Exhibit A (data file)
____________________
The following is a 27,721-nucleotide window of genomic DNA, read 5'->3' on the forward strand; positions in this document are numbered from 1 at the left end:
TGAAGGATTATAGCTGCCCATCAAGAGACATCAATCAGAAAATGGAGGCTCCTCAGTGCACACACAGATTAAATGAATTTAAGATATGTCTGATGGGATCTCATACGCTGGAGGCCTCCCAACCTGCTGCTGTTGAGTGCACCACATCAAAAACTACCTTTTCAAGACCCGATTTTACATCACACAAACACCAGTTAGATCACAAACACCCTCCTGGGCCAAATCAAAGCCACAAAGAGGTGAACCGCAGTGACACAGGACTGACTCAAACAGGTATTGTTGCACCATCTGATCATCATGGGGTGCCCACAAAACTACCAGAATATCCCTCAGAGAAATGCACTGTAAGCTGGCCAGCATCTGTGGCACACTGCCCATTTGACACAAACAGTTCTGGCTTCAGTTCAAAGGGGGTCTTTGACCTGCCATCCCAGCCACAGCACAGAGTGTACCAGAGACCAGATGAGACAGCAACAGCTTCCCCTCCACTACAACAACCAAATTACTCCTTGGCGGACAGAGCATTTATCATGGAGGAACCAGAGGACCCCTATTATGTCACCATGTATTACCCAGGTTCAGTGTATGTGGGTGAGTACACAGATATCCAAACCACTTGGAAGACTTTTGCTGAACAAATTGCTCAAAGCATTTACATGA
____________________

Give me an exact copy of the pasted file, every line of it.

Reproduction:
The following is a 27,721-nucleotide window of genomic DNA, read 5'->3' on the forward strand; positions in this document are numbered from 1 at the left end:
TGAAGGATTATAGCTGCCCATCAAGAGACATCAATCAGAAAATGGAGGCTCCTCAGTGCACACACAGATTAAATGAATTTAAGATATGTCTGATGGGATCTCATACGCTGGAGGCCTCCCAACCTGCTGCTGTTGAGTGCACCACATCAAAAACTACCTTTTCAAGACCCGATTTTACATCACACAAACACCAGTTAGATCACAAACACCCTCCTGGGCCAAATCAAAGCCACAAAGAGGTGAACCGCAGTGACACAGGACTGACTCAAACAGGTATTGTTGCACCATCTGATCATCATGGGGTGCCCACAAAACTACCAGAATATCCCTCAGAGAAATGCACTGTAAGCTGGCCAGCATCTGTGGCACACTGCCCATTTGACACAAACAGTTCTGGCTTCAGTTCAAAGGGGGTCTTTGACCTGCCATCCCAGCCACAGCACAGAGTGTACCAGAGACCAGATGAGACAGCAACAGCTTCCCCTCCACTACAACAACCAAATTACTCCTTGGCGGACAGAGCATTTATCATGGAGGAACCAGAGGACCCCTATTATGTCACCATGTATTACCCAGGTTCAGTGTATGTGGGTGAGTACACAGATATCCAAACCACTTGGAAGACTTTTGCTGAACAAATTGCTCAAAGCATTTACATGA